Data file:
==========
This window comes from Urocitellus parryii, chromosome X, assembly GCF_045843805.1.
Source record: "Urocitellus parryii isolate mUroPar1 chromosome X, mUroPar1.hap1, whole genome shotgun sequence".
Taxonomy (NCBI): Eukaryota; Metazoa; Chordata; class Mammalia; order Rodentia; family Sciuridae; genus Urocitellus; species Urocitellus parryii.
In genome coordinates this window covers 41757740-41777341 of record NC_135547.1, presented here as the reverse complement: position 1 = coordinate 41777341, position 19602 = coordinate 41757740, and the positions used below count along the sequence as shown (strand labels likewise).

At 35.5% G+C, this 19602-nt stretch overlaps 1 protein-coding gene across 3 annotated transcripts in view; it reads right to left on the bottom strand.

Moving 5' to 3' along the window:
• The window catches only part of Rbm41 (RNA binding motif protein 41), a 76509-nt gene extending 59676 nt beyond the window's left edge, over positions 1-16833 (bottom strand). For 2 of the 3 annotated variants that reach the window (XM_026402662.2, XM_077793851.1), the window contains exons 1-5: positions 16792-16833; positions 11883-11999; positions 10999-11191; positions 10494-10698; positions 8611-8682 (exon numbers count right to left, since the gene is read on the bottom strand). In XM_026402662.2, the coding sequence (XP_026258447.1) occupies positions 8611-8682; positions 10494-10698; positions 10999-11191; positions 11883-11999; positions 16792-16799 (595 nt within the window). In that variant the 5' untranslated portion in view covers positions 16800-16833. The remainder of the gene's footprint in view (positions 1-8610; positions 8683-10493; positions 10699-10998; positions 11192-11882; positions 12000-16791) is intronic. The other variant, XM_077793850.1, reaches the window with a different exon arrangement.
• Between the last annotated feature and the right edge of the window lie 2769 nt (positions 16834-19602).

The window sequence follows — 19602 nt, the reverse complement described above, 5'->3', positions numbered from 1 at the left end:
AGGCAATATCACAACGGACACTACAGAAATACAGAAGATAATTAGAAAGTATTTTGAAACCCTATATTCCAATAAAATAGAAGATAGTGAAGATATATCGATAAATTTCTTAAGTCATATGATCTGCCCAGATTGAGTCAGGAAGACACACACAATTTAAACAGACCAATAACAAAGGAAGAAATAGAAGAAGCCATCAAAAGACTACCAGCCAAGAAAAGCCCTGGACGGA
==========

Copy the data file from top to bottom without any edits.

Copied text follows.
This window comes from Urocitellus parryii, chromosome X, assembly GCF_045843805.1.
Source record: "Urocitellus parryii isolate mUroPar1 chromosome X, mUroPar1.hap1, whole genome shotgun sequence".
Taxonomy (NCBI): Eukaryota; Metazoa; Chordata; class Mammalia; order Rodentia; family Sciuridae; genus Urocitellus; species Urocitellus parryii.
In genome coordinates this window covers 41757740-41777341 of record NC_135547.1, presented here as the reverse complement: position 1 = coordinate 41777341, position 19602 = coordinate 41757740, and the positions used below count along the sequence as shown (strand labels likewise).

At 35.5% G+C, this 19602-nt stretch overlaps 1 protein-coding gene across 3 annotated transcripts in view; it reads right to left on the bottom strand.

Moving 5' to 3' along the window:
• The window catches only part of Rbm41 (RNA binding motif protein 41), a 76509-nt gene extending 59676 nt beyond the window's left edge, over positions 1-16833 (bottom strand). For 2 of the 3 annotated variants that reach the window (XM_026402662.2, XM_077793851.1), the window contains exons 1-5: positions 16792-16833; positions 11883-11999; positions 10999-11191; positions 10494-10698; positions 8611-8682 (exon numbers count right to left, since the gene is read on the bottom strand). In XM_026402662.2, the coding sequence (XP_026258447.1) occupies positions 8611-8682; positions 10494-10698; positions 10999-11191; positions 11883-11999; positions 16792-16799 (595 nt within the window). In that variant the 5' untranslated portion in view covers positions 16800-16833. The remainder of the gene's footprint in view (positions 1-8610; positions 8683-10493; positions 10699-10998; positions 11192-11882; positions 12000-16791) is intronic. The other variant, XM_077793850.1, reaches the window with a different exon arrangement.
• Between the last annotated feature and the right edge of the window lie 2769 nt (positions 16834-19602).

The window sequence follows — 19602 nt, the reverse complement described above, 5'->3', positions numbered from 1 at the left end:
AGGCAATATCACAACGGACACTACAGAAATACAGAAGATAATTAGAAAGTATTTTGAAACCCTATATTCCAATAAAATAGAAGATAGTGAAGATATATCGATAAATTTCTTAAGTCATATGATCTGCCCAGATTGAGTCAGGAAGACACACACAATTTAAACAGACCAATAACAAAGGAAGAAATAGAAGAAGCCATCAAAAGACTACCAGCCAAGAAAAGCCCTGGACGGA